first_imgThe U.S. government shutdown has snuffed out the world’s most powerful laser facility. Researchers yesterday began standing down the National Ignition Facility (NIF) at the Department of Energy’s (DOE’s) Lawrence Livermore National Laboratory in California, anticipating a 21 October lab shutdown unless Congress agrees to fund government operations. The lab will wrap up preparations today, because it is giving workers a holiday on Thursday and Friday.“We don’t know how long we’re going to be shut down,” says lab spokesperson Lynda Seaver. Congress could vote as early as today to end the spending impasse and reopen the government, possibly by Friday.Shutdown operations have also begun at DOE’s two other facilities that are primarily focused on nuclear weapons research, the Los Alamos and Sandia national laboratories headquartered in New Mexico. “Without a resolution to the budget impasse, Los Alamos will complete the transition to closure as of the end of business on Friday,” wrote Los Alamos Laboratory Director Charles McMillan in a memo to employees. All told, more than 10,000 workers at the three labs, which are run by DOE’s National Nuclear Security Administration, could be idled by the shutdown.Sign up for our daily newsletterGet more great content like this delivered right to you!Country *AfghanistanAland IslandsAlbaniaAlgeriaAndorraAngolaAnguillaAntarcticaAntigua and BarbudaArgentinaArmeniaArubaAustraliaAustriaAzerbaijanBahamasBahrainBangladeshBarbadosBelarusBelgiumBelizeBeninBermudaBhutanBolivia, Plurinational State ofBonaire, Sint Eustatius and SabaBosnia and HerzegovinaBotswanaBouvet IslandBrazilBritish Indian Ocean TerritoryBrunei DarussalamBulgariaBurkina FasoBurundiCambodiaCameroonCanadaCape VerdeCayman IslandsCentral African RepublicChadChileChinaChristmas IslandCocos (Keeling) IslandsColombiaComorosCongoCongo, The Democratic Republic of theCook IslandsCosta RicaCote D’IvoireCroatiaCubaCuraçaoCyprusCzech RepublicDenmarkDjiboutiDominicaDominican RepublicEcuadorEgyptEl SalvadorEquatorial GuineaEritreaEstoniaEthiopiaFalkland Islands (Malvinas)Faroe IslandsFijiFinlandFranceFrench GuianaFrench PolynesiaFrench Southern TerritoriesGabonGambiaGeorgiaGermanyGhanaGibraltarGreeceGreenlandGrenadaGuadeloupeGuatemalaGuernseyGuineaGuinea-BissauGuyanaHaitiHeard Island and Mcdonald IslandsHoly See (Vatican City State)HondurasHong KongHungaryIcelandIndiaIndonesiaIran, Islamic Republic ofIraqIrelandIsle of ManIsraelItalyJamaicaJapanJerseyJordanKazakhstanKenyaKiribatiKorea, Democratic People’s Republic ofKorea, Republic ofKuwaitKyrgyzstanLao People’s Democratic RepublicLatviaLebanonLesothoLiberiaLibyan Arab JamahiriyaLiechtensteinLithuaniaLuxembourgMacaoMacedonia, The Former Yugoslav Republic ofMadagascarMalawiMalaysiaMaldivesMaliMaltaMartiniqueMauritaniaMauritiusMayotteMexicoMoldova, Republic ofMonacoMongoliaMontenegroMontserratMoroccoMozambiqueMyanmarNamibiaNauruNepalNetherlandsNew CaledoniaNew ZealandNicaraguaNigerNigeriaNiueNorfolk IslandNorwayOmanPakistanPalestinianPanamaPapua New GuineaParaguayPeruPhilippinesPitcairnPolandPortugalQatarReunionRomaniaRussian FederationRWANDASaint Barthélemy Saint Helena, Ascension and Tristan da CunhaSaint Kitts and NevisSaint LuciaSaint Martin (French part)Saint Pierre and MiquelonSaint Vincent and the GrenadinesSamoaSan MarinoSao Tome and PrincipeSaudi ArabiaSenegalSerbiaSeychellesSierra LeoneSingaporeSint Maarten (Dutch part)SlovakiaSloveniaSolomon IslandsSomaliaSouth AfricaSouth Georgia and the South Sandwich IslandsSouth SudanSpainSri LankaSudanSurinameSvalbard and Jan MayenSwazilandSwedenSwitzerlandSyrian Arab RepublicTaiwanTajikistanTanzania, United Republic ofThailandTimor-LesteTogoTokelauTongaTrinidad and TobagoTunisiaTurkeyTurkmenistanTurks and Caicos IslandsTuvaluUgandaUkraineUnited Arab EmiratesUnited KingdomUnited StatesUruguayUzbekistanVanuatuVenezuela, Bolivarian Republic ofVietnamVirgin Islands, BritishWallis and FutunaWestern SaharaYemenZambiaZimbabweI also wish to receive emails from AAAS/Science and Science advertisers, including information on products, services and special offers which may include but are not limited to news, careers information & upcoming events.Required fields are included by an asterisk(*)Meanwhile, most work continues at the 10 national laboratories run primarily through DOE’s Office of Science. Those labs have said they have enough money left over from the last fiscal year to keep operating for a few more weeks.At Livermore, NIF’s closure will delay work on nuclear weapons research and efforts to understand why the facility has failed to achieve controlled nuclear fusion. The lab also conducts nuclear stockpile safety, high-performance computing, manufacturing, and life sciences research. The facility employs 7000 people; about 450 safety and environmental managers will stay on the job as essential workers if the shutdown continues.California politicians are urging Energy Secretary Ernest Moniz to make sure any furloughed workers receive back pay. “Employees of our national labs are worried that they won’t be able to pay their bills next month if the shutdown continues,” said Representative Eric Swalwell (D-CA) in a 14 October statement.last_img read more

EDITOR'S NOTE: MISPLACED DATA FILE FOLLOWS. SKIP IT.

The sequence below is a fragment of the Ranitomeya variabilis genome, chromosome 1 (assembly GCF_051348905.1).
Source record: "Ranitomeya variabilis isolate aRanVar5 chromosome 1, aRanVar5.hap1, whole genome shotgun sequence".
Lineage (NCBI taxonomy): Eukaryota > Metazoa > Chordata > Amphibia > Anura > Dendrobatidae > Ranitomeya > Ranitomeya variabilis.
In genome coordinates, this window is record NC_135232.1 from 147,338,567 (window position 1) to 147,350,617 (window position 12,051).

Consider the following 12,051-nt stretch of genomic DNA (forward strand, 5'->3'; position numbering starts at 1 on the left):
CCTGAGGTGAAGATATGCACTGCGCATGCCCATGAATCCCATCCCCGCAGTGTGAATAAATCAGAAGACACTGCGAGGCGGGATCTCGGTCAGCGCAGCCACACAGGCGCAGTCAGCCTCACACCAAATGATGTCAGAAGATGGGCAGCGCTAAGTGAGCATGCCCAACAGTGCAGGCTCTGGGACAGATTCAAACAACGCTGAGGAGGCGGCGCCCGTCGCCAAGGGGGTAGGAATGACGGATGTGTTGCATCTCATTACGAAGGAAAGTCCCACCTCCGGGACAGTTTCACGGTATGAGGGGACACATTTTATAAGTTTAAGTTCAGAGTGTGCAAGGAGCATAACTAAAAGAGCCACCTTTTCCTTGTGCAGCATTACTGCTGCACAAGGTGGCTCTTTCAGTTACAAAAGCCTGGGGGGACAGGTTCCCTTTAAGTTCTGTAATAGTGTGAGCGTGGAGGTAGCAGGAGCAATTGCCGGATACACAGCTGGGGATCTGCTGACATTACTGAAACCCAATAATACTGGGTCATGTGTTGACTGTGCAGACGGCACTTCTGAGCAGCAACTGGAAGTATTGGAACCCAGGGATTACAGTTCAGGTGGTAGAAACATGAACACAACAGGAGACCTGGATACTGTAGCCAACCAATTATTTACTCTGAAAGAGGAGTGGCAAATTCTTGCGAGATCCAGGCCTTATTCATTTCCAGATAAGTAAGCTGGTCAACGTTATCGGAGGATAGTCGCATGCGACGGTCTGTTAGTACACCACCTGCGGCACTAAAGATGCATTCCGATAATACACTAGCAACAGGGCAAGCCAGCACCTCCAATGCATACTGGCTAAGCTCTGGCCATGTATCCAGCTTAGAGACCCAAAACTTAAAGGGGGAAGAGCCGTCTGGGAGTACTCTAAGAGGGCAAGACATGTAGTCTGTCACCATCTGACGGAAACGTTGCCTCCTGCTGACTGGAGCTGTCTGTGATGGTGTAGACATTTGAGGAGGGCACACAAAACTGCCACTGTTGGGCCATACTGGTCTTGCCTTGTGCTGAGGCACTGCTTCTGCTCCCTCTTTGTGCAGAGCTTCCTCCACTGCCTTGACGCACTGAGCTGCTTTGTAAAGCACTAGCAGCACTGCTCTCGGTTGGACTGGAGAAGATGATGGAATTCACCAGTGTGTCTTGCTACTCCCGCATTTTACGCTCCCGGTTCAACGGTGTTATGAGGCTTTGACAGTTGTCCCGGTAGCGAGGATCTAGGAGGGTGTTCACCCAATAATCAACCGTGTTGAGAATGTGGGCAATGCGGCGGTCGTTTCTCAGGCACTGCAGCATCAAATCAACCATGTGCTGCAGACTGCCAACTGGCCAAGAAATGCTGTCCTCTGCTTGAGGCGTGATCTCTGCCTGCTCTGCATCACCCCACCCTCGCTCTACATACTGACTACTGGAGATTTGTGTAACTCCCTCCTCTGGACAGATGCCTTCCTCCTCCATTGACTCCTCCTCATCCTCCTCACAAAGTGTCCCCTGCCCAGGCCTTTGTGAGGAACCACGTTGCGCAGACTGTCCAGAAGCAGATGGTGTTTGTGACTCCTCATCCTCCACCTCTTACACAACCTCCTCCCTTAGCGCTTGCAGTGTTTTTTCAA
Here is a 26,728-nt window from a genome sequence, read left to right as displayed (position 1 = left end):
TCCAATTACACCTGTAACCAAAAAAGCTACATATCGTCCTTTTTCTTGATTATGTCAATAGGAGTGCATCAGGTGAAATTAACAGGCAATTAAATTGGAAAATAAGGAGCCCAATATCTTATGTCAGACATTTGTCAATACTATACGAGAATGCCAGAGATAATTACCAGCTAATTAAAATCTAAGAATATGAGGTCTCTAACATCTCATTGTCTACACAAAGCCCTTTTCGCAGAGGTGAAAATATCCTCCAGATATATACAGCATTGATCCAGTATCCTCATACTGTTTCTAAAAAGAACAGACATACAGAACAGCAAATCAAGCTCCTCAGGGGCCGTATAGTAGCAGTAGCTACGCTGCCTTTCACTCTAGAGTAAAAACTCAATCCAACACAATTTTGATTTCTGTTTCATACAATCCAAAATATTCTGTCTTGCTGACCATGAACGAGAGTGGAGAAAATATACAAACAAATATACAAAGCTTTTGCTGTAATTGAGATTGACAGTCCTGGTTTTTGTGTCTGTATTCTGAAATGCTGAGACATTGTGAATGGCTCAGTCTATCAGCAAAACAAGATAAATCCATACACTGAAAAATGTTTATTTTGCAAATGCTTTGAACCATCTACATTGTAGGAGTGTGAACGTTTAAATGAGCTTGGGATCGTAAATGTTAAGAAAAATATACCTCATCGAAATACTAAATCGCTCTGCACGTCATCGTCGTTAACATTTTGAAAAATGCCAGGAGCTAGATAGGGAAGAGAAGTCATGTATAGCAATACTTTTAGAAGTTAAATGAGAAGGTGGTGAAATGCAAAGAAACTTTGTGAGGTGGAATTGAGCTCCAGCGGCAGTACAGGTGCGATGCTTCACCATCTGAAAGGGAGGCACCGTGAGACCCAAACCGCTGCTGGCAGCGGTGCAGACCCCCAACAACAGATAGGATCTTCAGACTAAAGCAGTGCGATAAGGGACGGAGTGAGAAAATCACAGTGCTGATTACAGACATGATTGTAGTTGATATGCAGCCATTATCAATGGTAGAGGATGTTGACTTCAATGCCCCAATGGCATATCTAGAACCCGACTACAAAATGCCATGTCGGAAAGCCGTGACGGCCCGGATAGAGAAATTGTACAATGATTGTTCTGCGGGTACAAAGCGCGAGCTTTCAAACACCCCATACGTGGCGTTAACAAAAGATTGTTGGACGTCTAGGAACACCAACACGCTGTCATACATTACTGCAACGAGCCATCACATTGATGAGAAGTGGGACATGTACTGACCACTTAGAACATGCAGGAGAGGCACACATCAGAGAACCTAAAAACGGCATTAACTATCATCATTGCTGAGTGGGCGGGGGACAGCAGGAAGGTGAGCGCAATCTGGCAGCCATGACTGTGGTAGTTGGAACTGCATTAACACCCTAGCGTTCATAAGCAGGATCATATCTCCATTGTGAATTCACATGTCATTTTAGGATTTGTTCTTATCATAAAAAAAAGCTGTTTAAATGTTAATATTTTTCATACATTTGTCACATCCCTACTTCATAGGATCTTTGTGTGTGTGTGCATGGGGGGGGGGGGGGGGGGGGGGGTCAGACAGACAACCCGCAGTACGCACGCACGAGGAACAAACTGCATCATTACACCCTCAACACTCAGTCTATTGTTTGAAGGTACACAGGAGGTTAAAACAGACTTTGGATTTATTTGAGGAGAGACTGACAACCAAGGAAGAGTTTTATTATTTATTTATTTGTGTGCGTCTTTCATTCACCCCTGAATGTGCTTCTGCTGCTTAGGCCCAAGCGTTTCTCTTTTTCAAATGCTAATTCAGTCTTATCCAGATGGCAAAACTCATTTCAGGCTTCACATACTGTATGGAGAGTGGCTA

ScienceShot: Butterfly Study Shows Genomes Change in Bits and Pieces at First